Important - Please Read

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Wow, I'd be really impressed if someone were willing to come to my home! I've checked the web site, but it's not easy to navigate. Things are busy at work, but maybe after the season winds down I will look into this.
ChanellG, I know it's a pain sometimes, but your best bet is to probably go to the county offices and ask there. For some reason, the extension office isn't well publicized. You can also try the USDA - here's a link that should work
http://www.csrees.usda.gov/Extension/

Hope this helps.
 
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ChanellG, I know it's a pain sometimes, but your best bet is to probably go to the county offices and ask there. For some reason, the extension office isn't well publicized. You can also try the USDA - here's a link that should work
http://www.csrees.usda.gov/Extension/

Hope this helps.

As I said, perhaps down the road after I get more time. Online is better for me, though,
 
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zigs said:
Like Hogweed, against the hairs on it and then go in the sun, you get blisters. My Dad used the hollow stem of one as a pea shooter when he was a kid, got sores all round his mouth :eek:


I had a nasty experience with hogweed last summer.

the teeny weeny plant i grabbed was not like anything i have seen pictured online.

yes, i agree. Good caution!
 
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Here in Florida we have a stinging nettle ( Cnidoscolu stimulosus) , also known as bull nettle, which has fine stinging hairs which cause a painful burning sensation and can leave a nasty rash. The plants have a lovely white flower of about 1 inch or less. Do not touch. It is not a serious poison, but only a serious masochist will not try mightily to avoid a repeat experience. As a child I had a few experiences, and it is probably more that 60 years since the last experience, which I vividly remember to this day. If you should have the misfortune of running into one, a tobacco poultice (wet cigarette tobacco works fine) will work wonders, as I remember. I see that this is also prescribed for bee or wasp stings.
 
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Here in Florida we have a stinging nettle ( Cnidoscolu stimulosus) , also known as bull nettle, which has fine stinging hairs which cause a painful burning sensation and can leave a nasty rash. The plants have a lovely white flower of about 1 inch or less. Do not touch. It is not a serious poison, but only a serious masochist will not try mightily to avoid a repeat experience. As a child I had a few experiences, and it is probably more that 60 years since the last experience, which I vividly remember to this day. If you should have the misfortune of running into one, a tobacco poultice (wet cigarette tobacco works fine) will work wonders, as I remember. I see that this is also prescribed for bee or wasp stings.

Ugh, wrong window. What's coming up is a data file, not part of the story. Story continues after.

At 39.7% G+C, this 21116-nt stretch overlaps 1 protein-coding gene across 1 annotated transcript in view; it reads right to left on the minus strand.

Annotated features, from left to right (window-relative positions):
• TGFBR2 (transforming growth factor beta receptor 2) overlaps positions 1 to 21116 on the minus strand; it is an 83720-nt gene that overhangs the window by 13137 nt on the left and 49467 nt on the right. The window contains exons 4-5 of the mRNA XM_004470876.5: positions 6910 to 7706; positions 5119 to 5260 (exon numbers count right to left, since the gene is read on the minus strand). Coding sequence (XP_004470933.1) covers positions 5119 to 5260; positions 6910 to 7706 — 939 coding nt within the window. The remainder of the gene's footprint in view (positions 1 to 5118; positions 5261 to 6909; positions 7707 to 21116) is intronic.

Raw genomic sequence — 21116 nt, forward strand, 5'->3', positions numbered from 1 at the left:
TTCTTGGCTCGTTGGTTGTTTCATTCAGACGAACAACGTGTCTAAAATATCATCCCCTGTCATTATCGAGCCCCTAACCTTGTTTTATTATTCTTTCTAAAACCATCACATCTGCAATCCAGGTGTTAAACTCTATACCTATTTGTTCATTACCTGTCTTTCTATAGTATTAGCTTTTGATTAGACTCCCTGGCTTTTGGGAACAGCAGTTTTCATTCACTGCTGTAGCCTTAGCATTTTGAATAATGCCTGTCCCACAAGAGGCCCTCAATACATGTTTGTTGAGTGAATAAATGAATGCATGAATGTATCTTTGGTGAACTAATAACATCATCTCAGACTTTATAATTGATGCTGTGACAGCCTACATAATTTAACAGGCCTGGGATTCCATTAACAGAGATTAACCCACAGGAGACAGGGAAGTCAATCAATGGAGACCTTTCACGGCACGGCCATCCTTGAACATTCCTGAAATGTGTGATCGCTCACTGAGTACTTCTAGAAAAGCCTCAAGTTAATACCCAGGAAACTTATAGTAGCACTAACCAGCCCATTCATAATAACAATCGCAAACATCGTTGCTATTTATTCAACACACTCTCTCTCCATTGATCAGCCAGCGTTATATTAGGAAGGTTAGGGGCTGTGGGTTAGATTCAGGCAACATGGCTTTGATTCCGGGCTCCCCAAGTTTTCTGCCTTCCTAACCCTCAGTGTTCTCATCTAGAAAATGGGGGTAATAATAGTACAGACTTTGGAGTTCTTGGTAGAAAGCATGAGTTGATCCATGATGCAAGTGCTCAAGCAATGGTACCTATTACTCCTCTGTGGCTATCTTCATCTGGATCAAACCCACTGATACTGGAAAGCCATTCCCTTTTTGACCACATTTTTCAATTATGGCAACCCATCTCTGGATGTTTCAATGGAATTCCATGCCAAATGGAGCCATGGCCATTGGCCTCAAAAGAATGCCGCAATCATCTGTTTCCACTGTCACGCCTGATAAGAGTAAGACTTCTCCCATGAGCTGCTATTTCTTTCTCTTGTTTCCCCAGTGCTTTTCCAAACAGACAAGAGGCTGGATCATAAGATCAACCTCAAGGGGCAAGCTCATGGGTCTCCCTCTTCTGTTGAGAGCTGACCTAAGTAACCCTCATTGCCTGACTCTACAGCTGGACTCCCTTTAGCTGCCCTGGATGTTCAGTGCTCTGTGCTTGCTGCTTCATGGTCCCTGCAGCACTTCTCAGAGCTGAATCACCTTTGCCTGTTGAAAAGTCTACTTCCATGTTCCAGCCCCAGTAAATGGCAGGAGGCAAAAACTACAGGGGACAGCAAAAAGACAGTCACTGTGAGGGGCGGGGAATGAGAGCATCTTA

This is a little off-topic, but I grew up on the Chesapeake Bay and we have stinging nettles, except they are actually jellyfish in the bay. They come in every year around June or so and stay all summer. Some years there are very few of them, others the water is covered with them

I'm an avid water person, and when I was about 16, we went out on my Dad's boat. It was a hot, humid day and as soon as we weighed anchor, I stripped off my t-shirt (I had a bathing suit on underneath) and jumped in the water, without looking first. I landed in a pod of nettles. I swear, I looked like a penguin, who jumps in the water and micro-seconds later, jumps back out. I had been stung at least a dozen times. I can tell you, I never went in the water again, without looking first. If there were any nettles around, I stayed out.

So, I wonder which "nettle" term came first - for the plant or for the jellyfish?
 
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I lived in Hampton Va. for many years and am quite familiar with the jelly-fish found there, but have never heard them referred to as stinging nettles. I am only familiar with the term nettle applied to plants. You are lucky that you had no more serious a reaction to those jelly-fish. Here in Florida we have recently had box jellyfish show up (I am used to the Portuguese man-o-war, but these are far worse). A single sting from the box jellyfish can be fatal.
 
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The box jellyfish is new to the Florida area and I don't know how bad the infestation will become. I hope that it will not be too common, and I doubt that any natural controls are present.
 

InvasiveCreeper

Wild Garden and Native Plant Enthusiast
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Beware... many vines are dangerous

Kudzu will swallow you and your home whole....
:eek:

Seek advice from a priest who is versed in the rite of exorcism
 

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